override func loadView() {
	    let myView = MyView()
	    myView.delegate = self
        view = myView
    }

    override func viewDidLoad() {
        super.viewDidLoad()
		print(view) // a MyView instance
	}
}

Notice that view will automatically constrain itself to the edges of the View Controller, so no constraints are needed for the outer myView!

Now, view is a reference to my custom view (MyView in this case). You can build the entire functionality of the view inside its own separate file without the View Controller having to know anything about it. Nice!

To access the contents of MyView, you can cast view to your custom type:

var myView: MyView {
    return view as! MyView
}

This looks a bit weird, but it's because view will still be defined as an UIView regardless of the type you change it for.

To avoid duplicating this code across my View Controllers, I like defining this behaviour inside a CustomView protocol with an associated type requirement:

/// The HasCustomView protocol defines a customView property for UIViewControllers to be used in exchange of the regular view property.
/// In order for this to work, you have to provide a custom view to your UIViewController at the loadView() method.
public protocol HasCustomView {
    associatedtype CustomView: UIView
}

extension HasCustomView where Self: UIViewController {
    /// The UIViewController's custom view.
    public var customView: CustomView {
        guard let customView = view as? CustomView else {
            fatalError("Expected view to be of type \(CustomView.self) but got \(type(of: view)) instead")
        }
        return customView
    }
}

Which results in:

final class MyViewController: UIViewController, HasCustomView {
	typealias CustomView = MyView

	override func loadView() {
	    let customView = CustomView()
	    customView.delegate = self
        view = customView
    }

    override func viewDidLoad() {
    	super.viewDidLoad()
    	customView.render() //some MyView method
	}
}

If defining this CustomView typealias every time is something that would bother you, you can go further and define this behaviour inside a generic class:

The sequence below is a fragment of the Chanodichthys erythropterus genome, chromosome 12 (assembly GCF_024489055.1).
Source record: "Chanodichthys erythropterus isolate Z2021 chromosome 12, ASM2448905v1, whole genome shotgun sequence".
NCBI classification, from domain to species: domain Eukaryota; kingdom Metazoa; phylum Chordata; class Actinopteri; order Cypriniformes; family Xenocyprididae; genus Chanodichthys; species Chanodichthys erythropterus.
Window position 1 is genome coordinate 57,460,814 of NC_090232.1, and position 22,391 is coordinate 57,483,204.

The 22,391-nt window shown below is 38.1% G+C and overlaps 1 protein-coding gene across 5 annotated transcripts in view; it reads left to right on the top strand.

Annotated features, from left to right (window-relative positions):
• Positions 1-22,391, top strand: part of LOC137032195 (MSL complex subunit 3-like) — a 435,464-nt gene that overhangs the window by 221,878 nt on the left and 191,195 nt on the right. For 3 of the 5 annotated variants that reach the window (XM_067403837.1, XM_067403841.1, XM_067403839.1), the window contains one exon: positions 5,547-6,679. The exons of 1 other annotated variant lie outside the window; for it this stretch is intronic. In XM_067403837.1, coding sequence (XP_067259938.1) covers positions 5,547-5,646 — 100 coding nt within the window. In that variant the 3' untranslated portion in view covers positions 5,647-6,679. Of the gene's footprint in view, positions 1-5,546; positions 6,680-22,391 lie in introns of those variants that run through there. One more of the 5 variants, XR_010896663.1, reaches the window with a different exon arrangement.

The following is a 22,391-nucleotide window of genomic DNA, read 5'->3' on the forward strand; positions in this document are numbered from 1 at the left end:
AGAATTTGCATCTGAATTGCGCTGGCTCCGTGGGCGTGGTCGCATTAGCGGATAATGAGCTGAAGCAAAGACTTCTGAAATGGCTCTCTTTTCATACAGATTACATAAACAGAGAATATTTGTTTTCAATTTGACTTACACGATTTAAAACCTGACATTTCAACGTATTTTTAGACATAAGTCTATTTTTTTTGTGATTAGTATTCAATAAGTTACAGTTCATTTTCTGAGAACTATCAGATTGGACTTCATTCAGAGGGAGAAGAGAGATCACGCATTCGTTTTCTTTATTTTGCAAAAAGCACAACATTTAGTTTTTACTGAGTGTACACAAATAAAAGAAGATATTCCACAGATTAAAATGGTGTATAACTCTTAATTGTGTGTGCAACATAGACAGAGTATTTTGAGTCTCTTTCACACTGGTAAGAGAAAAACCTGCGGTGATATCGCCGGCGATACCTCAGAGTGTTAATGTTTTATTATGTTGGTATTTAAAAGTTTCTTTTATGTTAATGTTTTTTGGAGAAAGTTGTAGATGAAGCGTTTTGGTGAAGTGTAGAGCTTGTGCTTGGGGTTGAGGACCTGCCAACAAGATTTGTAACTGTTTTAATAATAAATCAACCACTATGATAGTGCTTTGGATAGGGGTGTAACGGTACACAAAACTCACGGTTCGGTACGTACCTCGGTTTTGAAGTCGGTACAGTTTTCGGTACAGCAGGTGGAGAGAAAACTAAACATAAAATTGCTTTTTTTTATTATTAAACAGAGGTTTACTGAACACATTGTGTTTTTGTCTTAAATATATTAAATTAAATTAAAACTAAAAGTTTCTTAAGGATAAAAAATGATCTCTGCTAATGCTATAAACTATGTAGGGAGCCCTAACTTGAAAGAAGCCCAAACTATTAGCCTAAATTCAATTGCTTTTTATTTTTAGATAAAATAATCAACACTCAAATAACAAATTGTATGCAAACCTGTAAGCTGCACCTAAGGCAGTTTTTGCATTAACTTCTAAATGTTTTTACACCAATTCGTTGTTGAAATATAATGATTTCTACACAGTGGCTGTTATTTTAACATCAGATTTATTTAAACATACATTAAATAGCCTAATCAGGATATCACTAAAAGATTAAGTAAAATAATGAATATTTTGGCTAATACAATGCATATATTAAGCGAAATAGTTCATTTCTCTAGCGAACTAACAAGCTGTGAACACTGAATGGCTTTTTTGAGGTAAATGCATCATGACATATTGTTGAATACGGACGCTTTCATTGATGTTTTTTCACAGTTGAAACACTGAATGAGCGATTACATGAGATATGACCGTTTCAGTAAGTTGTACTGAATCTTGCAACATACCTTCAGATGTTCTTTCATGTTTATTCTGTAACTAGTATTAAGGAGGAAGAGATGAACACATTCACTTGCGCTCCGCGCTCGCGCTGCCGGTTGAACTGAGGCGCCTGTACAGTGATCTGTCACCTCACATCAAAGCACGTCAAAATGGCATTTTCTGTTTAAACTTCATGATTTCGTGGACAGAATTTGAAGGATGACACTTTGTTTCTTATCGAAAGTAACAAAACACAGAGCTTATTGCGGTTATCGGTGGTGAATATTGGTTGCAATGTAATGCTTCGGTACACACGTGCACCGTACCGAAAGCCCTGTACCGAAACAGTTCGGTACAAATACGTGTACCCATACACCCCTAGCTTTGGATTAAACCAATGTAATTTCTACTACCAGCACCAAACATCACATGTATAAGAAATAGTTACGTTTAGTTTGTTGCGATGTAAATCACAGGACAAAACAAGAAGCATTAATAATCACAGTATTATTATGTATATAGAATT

class CustomViewController<CustomView: UIView>: UIViewController {
    var customView: CustomView {
        return view as! CustomView //Will never fail as we're overriding 'view'
    }

    override func loadView() {
        view = CustomView()
    }
}

final class MyViewController: CustomViewController<MyView> {
	override func loadView() {
		super.loadView()
	    customView.delegate = self
    }
}

I personally don't like the generic approach because the compiler doesn't allow generic classes to have extensions with @objc methods, which forbids you from having protocols like UITableViewDataSource in extensions. However, it allows you to skip overriding loadView() unless something special needs to be done (like setting delegates), which really helps keep your View Controllers clean.

Conclusion

Overriding loadView() is a great way to make a View Code project easier to read and maintain, and I've been using HasCustomView specifically in my last few projects with great results. View coding is something that might not be your thing, but it brings many advantages to the table. Try it out, and see what works better for you.

Let me know if you have other ways of defining views in a project without storyboards, along with any other questions, comments or feedback you might have.

References and Good reads

Apple Docs: loadView()

Contact Info

Bruno Rocha
Senior iOS Developer
bruno@swiftrocks.com